PHARMACY

AstraZeneca to pay $500 million for off-label drug marketing

BY Alaric DeArment

WASHINGTON AstraZeneca will pay more than half a billion dollars to resolve claims that it marketed one of its drugs for uses not approved by the Food and Drug Administration, the Department of Justice said Tuesday.

The department said the Anglo-Swedish drug maker, which maintains its U.S. headquarters in Wilmington, Del., would pay $520 million amid allegations that it marketed the antipsychotic Seroquel (quetiapine fumarate) for “off-label” uses, so-called because they are not included on the FDA’s product label. The drug is approved for treating schizophrenia and bipolar disorder, but the government alleges that between 2001 and 2006, AstraZeneca promoted the drug to doctors as a treatment for Alzheimer’s disease, attention deficit hyperactivity disorder, dementia, insomnia and other unapproved uses.

The government alleges that AstraZeneca caused false payment claims to be sent to federal health insurance programs, including Medicare, Medicaid and others.

Under the settlement, $301.9 million will go to the federal government from the civil settlement, while $218 million will go to Medicaid programs administered by states and the District of Columbia.

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Mylan begins marketing generic ADHD treatment

BY Alaric DeArment

PITTSBURGH Mylan has begun marketing a generic version of a drug for attention deficit hyperactivity disorder, the generic drug maker announced Monday.

Mylan’s methamphetamine hydrochloride tablets in the 5 mg strength are a generic version of Lundbeck’s Desoxyn and are the first generic version of that drug to gain approval from the Food and Drug Administration.

Methamphetamine hydrochloride tablets had sales of $9.3 million in 2009, according to IMS Health.

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NACDS Foundation contributes $150,000 to Haiti relief efforts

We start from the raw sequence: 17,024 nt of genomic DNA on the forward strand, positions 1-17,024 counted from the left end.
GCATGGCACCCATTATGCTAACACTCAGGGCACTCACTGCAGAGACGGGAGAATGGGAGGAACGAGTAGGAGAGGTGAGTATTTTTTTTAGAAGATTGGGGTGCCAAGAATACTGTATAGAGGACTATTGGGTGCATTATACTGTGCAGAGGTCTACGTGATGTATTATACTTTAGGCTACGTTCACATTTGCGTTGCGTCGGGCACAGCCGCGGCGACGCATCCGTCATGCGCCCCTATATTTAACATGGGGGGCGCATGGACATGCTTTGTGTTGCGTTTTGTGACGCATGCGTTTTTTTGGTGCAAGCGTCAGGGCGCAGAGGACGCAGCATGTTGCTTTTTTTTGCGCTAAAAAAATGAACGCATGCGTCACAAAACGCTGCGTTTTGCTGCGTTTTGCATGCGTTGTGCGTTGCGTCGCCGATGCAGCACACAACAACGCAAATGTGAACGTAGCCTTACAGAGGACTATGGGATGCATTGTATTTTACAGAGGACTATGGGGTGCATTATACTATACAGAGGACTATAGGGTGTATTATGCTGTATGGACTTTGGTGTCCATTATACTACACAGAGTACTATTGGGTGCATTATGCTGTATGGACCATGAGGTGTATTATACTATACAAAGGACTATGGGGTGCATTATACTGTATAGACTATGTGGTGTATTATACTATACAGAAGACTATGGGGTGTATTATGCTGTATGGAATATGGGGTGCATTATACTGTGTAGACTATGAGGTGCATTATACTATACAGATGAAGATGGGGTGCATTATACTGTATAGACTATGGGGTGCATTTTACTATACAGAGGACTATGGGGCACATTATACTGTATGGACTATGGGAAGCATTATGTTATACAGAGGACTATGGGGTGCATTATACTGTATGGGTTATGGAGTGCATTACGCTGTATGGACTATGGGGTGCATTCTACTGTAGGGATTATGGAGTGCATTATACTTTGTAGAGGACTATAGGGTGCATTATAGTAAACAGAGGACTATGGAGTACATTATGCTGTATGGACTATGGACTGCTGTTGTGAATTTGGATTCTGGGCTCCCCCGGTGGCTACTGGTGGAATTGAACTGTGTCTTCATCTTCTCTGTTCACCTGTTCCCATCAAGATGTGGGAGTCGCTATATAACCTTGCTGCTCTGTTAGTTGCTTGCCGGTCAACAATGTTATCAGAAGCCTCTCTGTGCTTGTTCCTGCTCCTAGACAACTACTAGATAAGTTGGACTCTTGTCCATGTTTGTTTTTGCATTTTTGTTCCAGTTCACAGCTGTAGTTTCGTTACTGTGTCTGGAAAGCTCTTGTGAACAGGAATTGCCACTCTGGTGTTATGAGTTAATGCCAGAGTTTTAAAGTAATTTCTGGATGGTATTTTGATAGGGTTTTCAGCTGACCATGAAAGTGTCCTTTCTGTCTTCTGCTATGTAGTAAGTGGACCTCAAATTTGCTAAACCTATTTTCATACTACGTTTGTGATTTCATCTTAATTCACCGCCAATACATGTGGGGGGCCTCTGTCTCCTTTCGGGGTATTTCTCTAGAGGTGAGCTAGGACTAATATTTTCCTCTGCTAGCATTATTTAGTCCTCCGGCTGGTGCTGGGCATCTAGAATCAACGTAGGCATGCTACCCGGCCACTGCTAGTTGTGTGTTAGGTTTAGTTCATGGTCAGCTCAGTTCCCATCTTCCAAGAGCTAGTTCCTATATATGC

BY Allison Cerra

PALM BEACH, Fla. The charitable arm of the National Association of Chain Drug Stores has contributed $150,000 to assist Haiti relief efforts following the devastating earthquake that struck the island nation.

The NACDS Foundation’s contributions included $50,000 each to organizations that have been immersed in this important work since the January earthquake: Doctors Without Borders, AmeriCares, and Convoy of Hope. Among their areas of expertise, Doctors Without Borders focuses on healthcare delivery;  AmeriCares delivers much-needed medicines, medical supplies, water purification tablets, baby food and other resources; and Convoy of Hope provides meals, medical supplies and water filtration systems to places in need.

“Haiti has disappeared from the front pages of our newspapers, but it will take decades of work to restore the land of these proud people,” said NACDS Foundation chairman of the board and NACDS CEO Steve Anderson. “These contributions reflect the many, many steps that pharmacy chains and suppliers, and others across industries have made to assist Haiti at this time.”

Anderson announced the contributions during his remarks at the NACDS Annual Meeting in Palm Beach, Fla.

“The NACDS Foundation’s vision is to improve the health and wellness of the people in America, and the NACDS Foundation board of directors decided wisely to extend this vision globally amid the ongoing and tremendous need in Haiti,” said NACDS Foundation president Edith A. Rosato. “Our commitment to helping those in Haiti knows no bounds and we truly hope that this contribution will assist in the relief effort, and help maintain a focus on the long-term needs of the Haitian people.”

In addition to this contribution, the NACDS Foundation is matching dollar-for-dollar contributions of NACDS and NACDS Foundation staff members to Hope for Haiti, as part of the Green for Jeans program. Through this program, staff members make donations for the privilege of wearing jeans to work on Fridays.

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